The origin of all this inherited variation in human DNA remains the focus of Alec J. Jeffreys’s research. Variation ultimately arises from two processes. The first is mutation, which can create heritable changes in our DNA. There are many ways by which DNA can mutate (see figure 1), and any can produce either benign differences between individuals or pathological changes that can cause inherited disease. The second process is crossover, also known as recombination, whereby maternal and paternal copies of a given region of DNA pair up and exchange information during the formation of spermatozoa and eggs (see figure 1) – sometimes crossover can go wrong, leading to DNA rearrangements that can cause inherited disorders.

Mutation and crossover are fundamentally important processes. An analogy can be drawn with a deck of playing cards: without mutation, all the cards will be identical, and without crossover, there is no shuffling between games. Both are needed to play the game of human evolution. However, both processes are very difficult to study in humans. The traditional approach is to compare children with their parents to look for mutations or places of crossover. For both processes, this is tough – 10,000 children would have to be surveyed to detect just one mutation or one crossover in a typical gene. Alec J. Jeffreys has solved this problem imposed by small families by developing alternative approaches that detect these events, not in children, but instead by screening thousands or even millions of sperm (see figure 2). He has already used this approach to reveal the complex way by which minisatellites mutate – by abnormal recombination, as it turns out – and is now characterizing the basic rules that govern how crossovers occur along human DNA and how these affect patterns of genetic diversity in human populations. In the longer term, Alec J. Jeffreys will attempt to extend this research to other modes of human mutation, including jumping DNA and mutations in single bases in DNA.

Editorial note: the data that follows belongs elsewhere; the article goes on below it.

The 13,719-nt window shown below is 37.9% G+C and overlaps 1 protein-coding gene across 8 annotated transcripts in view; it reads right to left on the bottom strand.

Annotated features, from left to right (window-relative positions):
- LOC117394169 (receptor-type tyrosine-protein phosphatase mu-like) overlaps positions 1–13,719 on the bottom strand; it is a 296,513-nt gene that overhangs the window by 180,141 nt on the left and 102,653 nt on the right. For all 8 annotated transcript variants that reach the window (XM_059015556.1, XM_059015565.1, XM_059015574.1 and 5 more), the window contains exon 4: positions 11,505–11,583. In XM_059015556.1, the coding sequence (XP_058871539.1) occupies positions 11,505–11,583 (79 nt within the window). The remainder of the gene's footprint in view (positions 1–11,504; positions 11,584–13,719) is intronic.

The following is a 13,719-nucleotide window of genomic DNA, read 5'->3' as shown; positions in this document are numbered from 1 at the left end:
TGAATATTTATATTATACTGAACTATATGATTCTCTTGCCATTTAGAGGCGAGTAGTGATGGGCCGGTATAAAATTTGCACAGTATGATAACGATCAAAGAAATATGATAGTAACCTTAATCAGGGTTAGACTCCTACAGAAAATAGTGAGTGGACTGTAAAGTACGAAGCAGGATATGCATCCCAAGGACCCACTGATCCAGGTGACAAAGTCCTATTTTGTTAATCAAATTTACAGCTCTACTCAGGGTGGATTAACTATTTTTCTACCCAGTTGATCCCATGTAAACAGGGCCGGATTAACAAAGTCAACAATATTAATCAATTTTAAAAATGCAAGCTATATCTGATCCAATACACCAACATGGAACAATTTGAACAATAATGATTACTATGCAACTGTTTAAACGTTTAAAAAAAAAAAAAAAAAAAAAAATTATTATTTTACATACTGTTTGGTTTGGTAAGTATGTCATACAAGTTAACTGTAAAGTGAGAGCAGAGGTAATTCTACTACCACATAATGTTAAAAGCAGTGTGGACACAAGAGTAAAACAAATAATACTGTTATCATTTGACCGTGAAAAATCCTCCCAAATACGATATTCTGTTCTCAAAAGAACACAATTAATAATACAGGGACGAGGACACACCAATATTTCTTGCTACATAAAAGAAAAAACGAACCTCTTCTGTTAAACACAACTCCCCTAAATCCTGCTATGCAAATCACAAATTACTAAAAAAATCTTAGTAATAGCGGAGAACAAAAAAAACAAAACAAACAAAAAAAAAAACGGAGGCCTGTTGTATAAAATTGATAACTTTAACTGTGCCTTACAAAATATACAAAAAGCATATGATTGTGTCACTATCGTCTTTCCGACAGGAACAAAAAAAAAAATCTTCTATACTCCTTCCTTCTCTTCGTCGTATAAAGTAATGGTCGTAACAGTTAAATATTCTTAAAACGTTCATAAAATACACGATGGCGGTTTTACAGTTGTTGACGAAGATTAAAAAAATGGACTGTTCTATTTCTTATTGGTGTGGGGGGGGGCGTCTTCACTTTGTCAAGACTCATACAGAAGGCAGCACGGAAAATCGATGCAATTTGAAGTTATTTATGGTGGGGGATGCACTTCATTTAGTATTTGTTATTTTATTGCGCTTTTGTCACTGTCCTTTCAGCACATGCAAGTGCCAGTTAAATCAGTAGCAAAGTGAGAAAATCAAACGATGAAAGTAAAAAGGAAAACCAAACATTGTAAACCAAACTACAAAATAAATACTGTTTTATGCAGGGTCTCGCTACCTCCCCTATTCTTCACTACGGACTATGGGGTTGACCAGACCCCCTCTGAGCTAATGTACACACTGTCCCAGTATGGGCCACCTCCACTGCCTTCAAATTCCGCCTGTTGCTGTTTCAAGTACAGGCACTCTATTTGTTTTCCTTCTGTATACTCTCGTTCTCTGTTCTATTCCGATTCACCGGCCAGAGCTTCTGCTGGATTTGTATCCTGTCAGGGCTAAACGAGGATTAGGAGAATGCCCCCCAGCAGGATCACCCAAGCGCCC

This is fundamental research that will illuminate the dynamics of human DNA evolution and the factors that influence the integrity of our DNA as it is transmitted from generation to generation. It will also help throw new light on the nature of human genetic diversity and of the origin of our species, of populations and of pathological changes in our DNA.

Figure 1. Our turbulent genome. Some of the varied ways by which mutation, as well as recombination between paternal (black) and maternal (red) regions of DNA, can change the DNA sequence, numbers of genes (filled boxes) and lengths of stuttered DNA (lined boxes). An additional process is transposition which creates new copies of jumping DNA sequences (shaded boxes). Some changes will be harmless, while others might have devastating consequences.

Figure 2. Detecting minisatellite mutations in families and sperm. The family shows two different versions of the minisatellite per person, with each child inheriting one copy from the mother (circle) and one from the father (square). The last child in the family shows a paternal mutation (arrow). Spermatozoa were analysed in batches of 100, amplifying individual DNA molecules containing this minisatellite and analysing them for mutation. Many mutant molecules can be seen, as well as unchanged molecules. To obtain this number of mutants in a family would have required the man to have had 1800 children!

Professor Sir Alec John JEFFREYS
University of Leicester
Department of Genetics
Adrian Building
University Road

Tel.: +44 116 252 34 35 (33 79 secretariat)
Fax: +44 116 252 33 78